MEXICAN cuisine can be hit or miss. In Australia it is usually the latter. Back in my university student days Mexican restaurants were popular because they were cheap, filled you up, served margaritas and tequila shots and tolerated you. The food was almost always bland, stogy, topped with cheese or sour cream and came with processed refried beans whether you wanted processed refried beans or not.
Despite the drunken and non-eventful culinary experiences that I remember (or don’t remember) about Mexican cuisine, I was always fascinated by it probably because I thought it could always be better. Mexico is a country with Spanish influences and rustic charm. It grows a huge variety of chilies and wonderful herbs like coriander and oregano, limes, exotic fruits and vegetables, farmed chickens, pigs, and beef, and had plentiful seafood in both its oceans. It was a cuisine that had all the ingredients to be great. This fascination led me to seek and find some of the world’s great chilli sauces (most coming from Mexico). It was also responsible for me taking home Mark Miller’s excellent book Coyote Cafe (named after his first south-western restaurant in Santa Fe, New Mexico), when I went holidaying in the USA back in 1991. This highly-prized book sits in my bookshelf in perfect condition (alas, not stained by food) – a memory to desperate attempts to try to find the obscure ingredients needed to cook typical Coyote Cafe dishes.
Guzman y Gomez first came to my attention while watching Maeve O’Meara’s Mexican episode on SBS’s Food Safari. Maeve was in a Guzman y Gomez kitchen talking taco, burrito and nachos. What was being wrapped up or filled looked good (fresh, grilled, flavorsome, and healthy) and Maeve was raving. So, after driving past Guzman y Gomez in Sydney’s Newtown I decided to stop, go in and taste what they offered from this modern franchise.
The Newtown ‘taqueria” is at 175 King Street, Newtwon. It is clean and modern with a long wooden communal table in the centre and benches and stools along the walls and the menu offers seven types of burritos, seven types of soft tacos and quesadillas (note: using the same seven standard fillings), and snacks (corn chips with either guacamole or salsa and nachos). To drink there is a couple of Mexican beers, tequila shots, margarita or non alcoholic drinks. The seven fillings for your burrito, taco or quesadilla are: chicken guerrero (marinated grilled chicken with pico de gallo salsa); spicy chicken guerrero (marinated grilled chicken with pico de gallo and tomatillo salsa); D.F. steak and onion (grilled steak and onions with a chipotle marinade with pico de gallo and tomatillo salsa); beef guerrero (slow roasted marinated beef with pico de gallo salsa); pork chipotle (marinated slow roasted pork with pico de gallo salsa); barramundi (marinated grilled fish with pico de gallo salsa); or veggie (grilled peppers, onions and mushrooms with guacamole and pico de gallo salsa).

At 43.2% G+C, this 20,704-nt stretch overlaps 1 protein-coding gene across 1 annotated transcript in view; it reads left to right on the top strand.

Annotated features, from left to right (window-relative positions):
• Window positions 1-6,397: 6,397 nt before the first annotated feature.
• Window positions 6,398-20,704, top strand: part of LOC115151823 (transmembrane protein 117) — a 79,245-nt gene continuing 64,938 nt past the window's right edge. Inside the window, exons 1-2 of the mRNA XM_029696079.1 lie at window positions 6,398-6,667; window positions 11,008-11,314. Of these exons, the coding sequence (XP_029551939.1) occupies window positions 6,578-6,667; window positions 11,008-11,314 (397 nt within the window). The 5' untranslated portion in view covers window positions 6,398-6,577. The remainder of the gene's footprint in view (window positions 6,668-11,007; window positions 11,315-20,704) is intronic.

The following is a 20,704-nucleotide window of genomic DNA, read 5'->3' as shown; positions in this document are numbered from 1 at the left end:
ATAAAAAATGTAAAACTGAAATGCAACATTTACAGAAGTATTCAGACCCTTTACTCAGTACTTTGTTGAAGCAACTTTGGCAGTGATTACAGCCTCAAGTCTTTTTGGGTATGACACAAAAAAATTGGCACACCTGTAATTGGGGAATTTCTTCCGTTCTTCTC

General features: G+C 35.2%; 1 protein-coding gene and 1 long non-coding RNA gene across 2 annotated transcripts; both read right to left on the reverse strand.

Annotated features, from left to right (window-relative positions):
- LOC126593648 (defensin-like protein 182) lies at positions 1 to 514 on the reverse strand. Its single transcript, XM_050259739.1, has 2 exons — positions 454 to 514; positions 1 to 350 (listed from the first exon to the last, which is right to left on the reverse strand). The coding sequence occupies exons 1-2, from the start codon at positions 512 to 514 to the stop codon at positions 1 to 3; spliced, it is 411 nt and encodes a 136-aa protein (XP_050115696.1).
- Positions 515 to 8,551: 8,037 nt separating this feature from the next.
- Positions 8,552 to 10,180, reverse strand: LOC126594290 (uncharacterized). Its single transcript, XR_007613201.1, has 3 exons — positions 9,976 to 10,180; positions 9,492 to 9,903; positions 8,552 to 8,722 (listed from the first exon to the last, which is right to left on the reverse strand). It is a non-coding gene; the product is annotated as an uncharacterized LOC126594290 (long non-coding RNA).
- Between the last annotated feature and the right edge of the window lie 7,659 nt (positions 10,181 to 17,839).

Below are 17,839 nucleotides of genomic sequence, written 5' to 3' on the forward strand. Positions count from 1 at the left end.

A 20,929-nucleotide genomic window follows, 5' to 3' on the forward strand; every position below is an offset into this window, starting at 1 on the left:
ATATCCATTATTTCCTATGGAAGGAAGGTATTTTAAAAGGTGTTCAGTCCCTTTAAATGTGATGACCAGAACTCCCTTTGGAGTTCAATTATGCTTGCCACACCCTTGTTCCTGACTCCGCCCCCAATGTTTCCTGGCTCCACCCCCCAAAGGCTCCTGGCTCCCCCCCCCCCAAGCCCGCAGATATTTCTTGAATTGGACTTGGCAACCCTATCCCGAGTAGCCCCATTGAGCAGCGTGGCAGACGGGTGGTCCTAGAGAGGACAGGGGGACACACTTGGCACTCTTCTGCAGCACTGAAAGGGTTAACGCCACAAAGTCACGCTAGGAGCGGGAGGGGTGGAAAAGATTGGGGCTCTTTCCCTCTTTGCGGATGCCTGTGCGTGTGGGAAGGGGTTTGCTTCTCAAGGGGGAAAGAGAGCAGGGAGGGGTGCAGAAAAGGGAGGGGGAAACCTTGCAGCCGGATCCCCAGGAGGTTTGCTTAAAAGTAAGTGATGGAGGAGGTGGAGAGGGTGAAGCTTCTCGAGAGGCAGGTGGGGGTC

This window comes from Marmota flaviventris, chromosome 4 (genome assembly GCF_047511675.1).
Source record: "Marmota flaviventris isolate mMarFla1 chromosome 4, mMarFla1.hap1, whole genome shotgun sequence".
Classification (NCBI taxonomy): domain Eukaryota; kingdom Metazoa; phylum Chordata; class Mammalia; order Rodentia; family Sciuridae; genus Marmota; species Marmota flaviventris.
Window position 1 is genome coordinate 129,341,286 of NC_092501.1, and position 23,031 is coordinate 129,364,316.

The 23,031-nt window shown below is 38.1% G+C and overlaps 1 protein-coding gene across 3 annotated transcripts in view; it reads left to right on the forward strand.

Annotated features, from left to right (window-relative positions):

I decided to have the spicy chicken guerrero burrito ($9.90). Service is quick and out came a plump soft corn burrito filled with pieces of grilled chicken with layers of rice and black beans and salsa all wrapped in aluminum foil. On the dining bench were two excellent Byron Bay Chilli Co. hot sauces (the habanero and mango and the jalapeño and coriander). Eating was a challenge – the burrito was almost bursting and it took a bit of handling to make sure it didn’t explode over me. It was one of the better burritos I’ve had – the grilled chicken was flavorsome but the rest of the filling was bland – the combination of black beans and rice there to probably fill it out than to add any flavor. Spicy? Lashings of the excellent jalapeño and coriander hot sauce helped but on its own the burrito was mild. Good to see a range of Mexican beers in the fridge.
The verdict: I am still searching for Mexican culinary nirvana in Australia but Guzman y Gomez is giving it a go and is an alternative to kebabs, pizza and other takeaway fast foods. Although not offering a culinary experience the taqueria does offer a better experience than those old memories in dimly lit and stale tequila smelling haunts of years gone by. It is fast Mexican food that has grown up but not yet matured.
Ate there: Sunday, 14 March 2010.